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Residents of Adult Care Homes in North Carolina Could Be Forced Out

March 22, 2012

As many as 4,000 people in North Carolina could be forced from their adult care homes when the state finally begins to comply with federal Medicaid eligibility requirements for personal care services at the end of April.

Under the new state rules, residents who need assistance to perform at least two activities of daily living (ADLs) will qualify for Medicaid. Previously, residents had to need assistance with just one ADL.

About one-third of funding for adult care home residents comes from Medicaid. These public dollars are used to hire direct-care workers who provide care for the residents.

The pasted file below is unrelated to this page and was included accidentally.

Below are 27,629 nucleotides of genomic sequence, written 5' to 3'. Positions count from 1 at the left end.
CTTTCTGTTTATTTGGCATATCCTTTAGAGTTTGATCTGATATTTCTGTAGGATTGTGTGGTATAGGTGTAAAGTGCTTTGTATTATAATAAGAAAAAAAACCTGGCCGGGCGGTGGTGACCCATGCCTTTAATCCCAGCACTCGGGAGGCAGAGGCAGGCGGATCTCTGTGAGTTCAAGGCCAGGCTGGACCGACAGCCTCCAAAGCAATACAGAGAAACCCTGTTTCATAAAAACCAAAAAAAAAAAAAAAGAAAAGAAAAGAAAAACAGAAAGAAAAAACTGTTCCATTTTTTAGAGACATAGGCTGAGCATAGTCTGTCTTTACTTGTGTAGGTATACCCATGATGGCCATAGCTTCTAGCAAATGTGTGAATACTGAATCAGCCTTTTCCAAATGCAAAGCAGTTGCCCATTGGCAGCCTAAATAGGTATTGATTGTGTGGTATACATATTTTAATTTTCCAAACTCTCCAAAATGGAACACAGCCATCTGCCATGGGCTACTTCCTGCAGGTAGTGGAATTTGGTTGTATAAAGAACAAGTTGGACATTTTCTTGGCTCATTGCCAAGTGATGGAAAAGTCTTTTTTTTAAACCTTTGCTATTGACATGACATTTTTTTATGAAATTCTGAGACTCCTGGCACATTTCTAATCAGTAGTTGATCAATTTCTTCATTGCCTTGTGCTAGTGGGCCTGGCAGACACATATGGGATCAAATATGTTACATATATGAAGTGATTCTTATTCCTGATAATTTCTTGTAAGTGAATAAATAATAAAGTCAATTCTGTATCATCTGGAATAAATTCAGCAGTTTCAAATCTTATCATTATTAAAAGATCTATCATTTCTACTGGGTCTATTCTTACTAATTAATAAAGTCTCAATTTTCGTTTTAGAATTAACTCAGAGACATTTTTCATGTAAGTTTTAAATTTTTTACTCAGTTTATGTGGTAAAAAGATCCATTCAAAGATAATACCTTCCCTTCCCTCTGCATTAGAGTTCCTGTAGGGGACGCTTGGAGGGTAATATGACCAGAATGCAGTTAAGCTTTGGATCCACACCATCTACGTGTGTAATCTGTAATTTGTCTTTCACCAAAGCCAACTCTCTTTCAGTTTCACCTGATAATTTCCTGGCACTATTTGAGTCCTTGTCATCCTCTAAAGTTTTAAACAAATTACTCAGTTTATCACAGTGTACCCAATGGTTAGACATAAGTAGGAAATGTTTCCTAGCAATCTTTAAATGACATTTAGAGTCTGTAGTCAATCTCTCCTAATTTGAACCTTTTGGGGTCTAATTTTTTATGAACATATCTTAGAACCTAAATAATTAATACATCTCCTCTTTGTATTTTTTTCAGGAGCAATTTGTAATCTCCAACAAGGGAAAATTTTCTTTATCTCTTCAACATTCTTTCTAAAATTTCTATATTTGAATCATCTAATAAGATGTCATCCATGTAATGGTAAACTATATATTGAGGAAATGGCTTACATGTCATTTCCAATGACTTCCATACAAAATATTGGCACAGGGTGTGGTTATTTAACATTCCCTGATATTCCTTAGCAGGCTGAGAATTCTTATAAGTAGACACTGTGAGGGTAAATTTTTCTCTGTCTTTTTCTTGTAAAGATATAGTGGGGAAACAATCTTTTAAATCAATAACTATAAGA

Tara Larson, the chief clinical operating officer at the state Division of Medical Assistance — the agency that manages Medicaid — told a state legislative committee last week that the state “[does] not have a place identified for every individual living in an adult care home for an alternative placement.”

Al Delia, acting secretary of the state Department of Health and Human Services, told the Associated Press that some of the 4,000 people who stand to lose their services in adult care homes may qualify for the Community Alternatives Program for Persons with Mental Retardation or Developmental Disabilities (CAP-MR/DD), a different Medicaid program for people with developmental disabilities.

— by Matthew Ozga

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